- State Supreme Court Justice Anita Earls has rejected legislative leaders' request that she recuse herself from hearing the Leandro education funding case.
- In a 13-page order, Earls argues that her work "almost 20 years ago" for parties in the case known as the Penn-Intervenors does not justify recusal.
- The case, also known as Hoke County Board of Education v. State, returns to the state's highest court on Feb. 22 for oral arguments.
State Supreme Court Justice Anita Earls will not recuse herself from the court’s upcoming hearing in the long-running education funding case commonly known as Leandro.
“[T]he last time this case was before us, Legislative-Intervenors sought my recusal on the same grounds they do now,” Earls wrote. “I addressed their arguments and denied their request. Therefore, the facts, precedent, and reasoning which explained my decision to hear Leandro IV apply with equal force to rehearing the same issues here.”
“Legislative-Intervenors have nonetheless suggested again that I cannot hear this case,” she added.
Lawmakers’ request cited Earls’ former work with parties in the case known as the “Penn-Intervenors.”
“Almost twenty years ago, I was one of several attorneys to sign two complaints on behalf of Penn-Intervenors — a group of public-school students, their parents, and the Charlotte Branch of the NAACP,” Earls explained. “In essence, Penn-Intervenors sued the Charlotte-Mecklenburg School District (CMS) as part of the Leandro litigation.”
“Because Penn-Intervenors are parties to the appeal before us, Legislative-Intervenors cite the 2005 complaints as grounds for my recusal,” Earls wrote. “But though I joined my colleagues in signing Penn-Intervenors’ complaints against an individual school district in 2005, that suit is not before us.”
“Moreover, I did not personally participate in that case, appear in court for Penn-Intervenors, or make any important decisions about the litigation,” Earls argued. “In these circumstances, Canon 3(C)(1)(b) does not require recusal. And I am confident that my work with an organization that represented Penn-Intervenors in a distinct matter almost twenty years ago will not impair my ability to impartially decide this appeal.”
Earls is one of two state Supreme Court justices targeted for recusal in the case, officially known as Hoke County Board of Education v. State.
Justice Phil Berger Jr., a Republican, has not yet indicated whether he will participate in the case’s discussion. Like Earls, Berger rejected a recusal request when the case sat before the state Supreme Court in 2022. Plaintiffs object to Berger taking part in the case while his father, Senate Leader Phil Berger, R-Rockingham, participates as an intervening defendant.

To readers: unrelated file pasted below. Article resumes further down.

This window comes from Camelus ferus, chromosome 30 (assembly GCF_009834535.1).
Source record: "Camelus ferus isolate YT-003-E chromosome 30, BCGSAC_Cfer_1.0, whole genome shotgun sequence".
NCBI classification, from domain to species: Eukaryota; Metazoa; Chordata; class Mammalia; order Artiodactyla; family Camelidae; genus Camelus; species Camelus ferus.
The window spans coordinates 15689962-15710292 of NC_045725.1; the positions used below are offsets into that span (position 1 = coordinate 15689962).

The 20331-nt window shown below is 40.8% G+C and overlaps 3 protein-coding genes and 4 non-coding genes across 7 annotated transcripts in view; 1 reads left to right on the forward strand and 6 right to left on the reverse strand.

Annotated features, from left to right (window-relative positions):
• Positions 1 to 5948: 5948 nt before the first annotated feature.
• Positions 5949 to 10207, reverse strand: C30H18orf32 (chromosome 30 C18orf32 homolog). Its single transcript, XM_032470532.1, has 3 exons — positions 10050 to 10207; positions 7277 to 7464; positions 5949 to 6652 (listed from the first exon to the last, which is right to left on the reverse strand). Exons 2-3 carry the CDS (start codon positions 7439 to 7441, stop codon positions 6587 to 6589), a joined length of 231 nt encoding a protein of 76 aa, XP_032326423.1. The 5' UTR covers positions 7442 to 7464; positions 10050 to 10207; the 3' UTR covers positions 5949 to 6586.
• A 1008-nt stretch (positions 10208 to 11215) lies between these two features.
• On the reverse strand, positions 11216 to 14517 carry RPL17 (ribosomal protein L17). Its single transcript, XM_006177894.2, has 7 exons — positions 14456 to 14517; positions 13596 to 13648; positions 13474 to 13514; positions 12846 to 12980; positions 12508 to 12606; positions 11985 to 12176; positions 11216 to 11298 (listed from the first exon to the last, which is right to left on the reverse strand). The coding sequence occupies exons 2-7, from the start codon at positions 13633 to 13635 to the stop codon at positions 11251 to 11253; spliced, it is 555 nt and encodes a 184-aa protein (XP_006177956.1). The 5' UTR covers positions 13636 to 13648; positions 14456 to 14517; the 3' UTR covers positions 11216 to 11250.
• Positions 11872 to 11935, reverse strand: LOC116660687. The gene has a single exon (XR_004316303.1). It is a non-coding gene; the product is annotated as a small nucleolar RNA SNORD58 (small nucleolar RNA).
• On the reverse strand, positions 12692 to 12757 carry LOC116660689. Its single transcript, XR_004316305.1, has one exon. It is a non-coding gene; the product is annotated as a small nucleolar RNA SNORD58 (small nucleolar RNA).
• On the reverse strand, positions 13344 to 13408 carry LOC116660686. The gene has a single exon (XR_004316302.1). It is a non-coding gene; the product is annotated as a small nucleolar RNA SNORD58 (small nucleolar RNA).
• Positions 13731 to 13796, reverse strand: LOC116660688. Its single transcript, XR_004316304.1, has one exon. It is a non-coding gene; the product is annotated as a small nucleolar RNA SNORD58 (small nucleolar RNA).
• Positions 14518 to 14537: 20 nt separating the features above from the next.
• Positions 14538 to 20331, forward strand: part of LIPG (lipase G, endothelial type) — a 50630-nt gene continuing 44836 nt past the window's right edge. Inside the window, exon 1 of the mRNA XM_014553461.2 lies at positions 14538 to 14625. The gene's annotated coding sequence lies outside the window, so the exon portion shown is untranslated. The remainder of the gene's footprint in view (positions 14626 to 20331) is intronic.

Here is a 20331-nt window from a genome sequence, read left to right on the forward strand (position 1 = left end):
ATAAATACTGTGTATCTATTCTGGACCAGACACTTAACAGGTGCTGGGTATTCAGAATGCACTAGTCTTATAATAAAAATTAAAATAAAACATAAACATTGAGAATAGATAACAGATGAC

Court rules allow justices to make their own decisions about recusal. They also can choose to turn the decision over to their colleagues for a vote.
The court voted 5-2 in October to take another look at the case. Justices will decide whether a trial court had “subject matter jurisdiction” to order hundreds of millions of dollars in new education spending.
The decision to take up the case again split the court along party lines. Republicans agreed to grant another review. Democrats dissented.
Three of the five Republican justices and the two Democrats even disagree about what to call the case. It’s known to most observers as “Leandro,” the name of the case’s original lead plaintiff in 1994. Yet Republican justices instead label the case “Hoke County.”
Republican justices refer to the state Supreme Court’s last major ruling in the case in November 2022 as “Hoke County III.” Democratic justices label the same ruling “Leandro IV.” In that decision, the court’s 4-3 Democratic majority called on a trial judge to update an earlier court order calling on the state to spend more money for education-related items.
Since that ruling, voters replaced two Democratic justices with Republicans. Republicans now hold a 5-2 state Supreme Court majority.
Legislative leaders asked the state’s highest court in September to take the case again, bypassing the state Court of Appeals. At issue in the legislators’ appeal is a trial judge’s decision in April ordering North Carolina to spend an additional $677 million. The money would cover items linked to a court-endorsed comprehensive remedial plan. The new Supreme Court order refers to the $677 million mandate as a “remedial order.”
Earls explained in a dissent why she and fellow Democratic Justice Allison Riggs would have rejected lawmakers’ request.